The Death of Peak Oil

The Death of Peak Oil

Peak oil is a hotly contested topic within the global oil industry. It refers to the point at which the maximum rate of oil extraction occurs, which is followed by a steady and permanent depletion of oil reserves. It is an attempt to forecast when oil reserves will run out, but the legitimacy of an oil peak event has been consistently questioned due to inaccurate predictions.

 

What is Peak Oil?

The term “peak oil” describes the event wherein the maximum rate of petroleum extraction has been reached, after which the rate enters terminal decline. It is the point of maximum oil production; oil depletion is the period of declining supply and reserves that follows. The Hubbert peak theory, named after American geophysicist M. King Hubbert, has been extremely influential in the peak oil debate and features a method for estimating the future production curve of fossil fuels based on past observations. The theory assumes that oil is a finite resource, and as a result basic laws can be used to describe future depletion. The theory states:

  • Production begins at zero
  • Production rises to a peak which will never be surpassed
  • The peak is passed and production declines until the resource has been depleted

In a 1956 theory paper on the topic, Hubbert suggested two possible scenarios for the production of U.S. crude oil:

  • A peak in production rates in 1965
  • A peak in production rates in 1970

Hubbert’s second prediction seemed correct for a number of years, as for twenty years between 1974 and 1994 U.S. crude oil production rates declined, staying within 10% of his predicted value. However, production rates have been significantly greater than predicted since 1994, due to global demand and the development of new extraction technologies. The rise in anticipated rates has in part ‘killed’ concerns over peak oil and when, or if, it will occur.

 

What Killed Peak Oil?

There are a wide range of factors that have led to a rise in oil production rates, which in turn has resulted in unforeseen developments and the absence of a peak oil event:

  • Demand: global demand for crude oil grew an average of 1.76% annually between 1994-2006, and is projected to increase by 0.8% annually by 2030, when the world’s population is expected to be twice that of 1980.
  • Supply: oil can now be extracted from conventional (using standard techniques) and unconventional (oil shales, tight oil etc.) sources, enabling producers to access far more resources than previously possible.
  • Technologies: new and improved oil extraction technologies enable producers to extract the maximum amount of oil from a resource. These technologies are also helping producers discover new reserves within existing fields.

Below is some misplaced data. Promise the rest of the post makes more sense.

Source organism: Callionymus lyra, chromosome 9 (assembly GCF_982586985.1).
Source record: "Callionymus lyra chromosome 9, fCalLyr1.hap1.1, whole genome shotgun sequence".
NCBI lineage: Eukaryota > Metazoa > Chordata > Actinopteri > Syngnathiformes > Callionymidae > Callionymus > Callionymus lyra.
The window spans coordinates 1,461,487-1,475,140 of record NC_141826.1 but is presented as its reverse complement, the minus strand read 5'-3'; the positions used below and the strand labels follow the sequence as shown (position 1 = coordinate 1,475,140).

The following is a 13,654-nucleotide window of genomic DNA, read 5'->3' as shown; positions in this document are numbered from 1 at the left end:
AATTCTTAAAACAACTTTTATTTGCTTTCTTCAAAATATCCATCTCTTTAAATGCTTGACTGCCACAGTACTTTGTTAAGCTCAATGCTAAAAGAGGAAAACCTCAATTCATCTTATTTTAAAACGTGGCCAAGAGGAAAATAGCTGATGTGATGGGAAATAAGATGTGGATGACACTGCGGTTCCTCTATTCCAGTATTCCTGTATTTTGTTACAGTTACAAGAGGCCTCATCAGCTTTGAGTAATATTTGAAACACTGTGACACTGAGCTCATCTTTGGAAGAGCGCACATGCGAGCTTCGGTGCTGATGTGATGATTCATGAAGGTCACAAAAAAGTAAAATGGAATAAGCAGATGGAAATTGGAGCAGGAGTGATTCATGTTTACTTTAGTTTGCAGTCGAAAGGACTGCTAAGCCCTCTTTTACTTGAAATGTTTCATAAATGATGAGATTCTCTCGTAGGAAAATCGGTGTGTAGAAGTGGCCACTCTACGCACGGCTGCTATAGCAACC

The above are just some of the many factors influencing the global oil industry and the possibility of a peak oil event occurring. Other factors include the rise of green and renewable energy, the nationalization of oil resources and the Organization of the Petroleum Exporting Countries’ influence on production and supply rates.

 

Will it Ever Peak?

Hubbert wasn’t the first person to predict a peak oil event, and concerns over the sustainability of petroleum have been voiced as early as the 1880s. Many people expected production to peak in the 1920s following World War I, but new drilling techniques ensured a strong and steady supply. The scenarios devised by Hubbert weren’t his only predictions, and he revised his calculations a number of times since 1956, although none proved to be a reality.

Since the 2000s numerous oil producers, industry observers and geology professors have made predictions as to when the event will occur. Some have claimed that the peak has already happened, while others suggest it won’t occur for a number of decades. A number of more optimistic commentators have claimed that we won’t see a peak at all due to factors such as technological advancements, the abiotic regeneration of resources and an adequate reserve of undiscovered conventional and unconventional resources.

 

Conclusion

While peak oil is a valid concern, it is proving difficult to predict when oil reserves could reach maximum extraction rates. M. King Hubbert’s peak oil theory correctly predicted the production rate of U.S. crude oil for over 20 years, but an increasing global population, technological advances and new sources have resulted in conflicting opinions as to when this peak will actually be reached. Some say it has already happened, while others claim there will be no peak. Indeed, recent developments in the green and alternative energy fields may greatly reduce our dependence on oil, ensuring that the oil peak event never occurs.

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Published by Research and Markets

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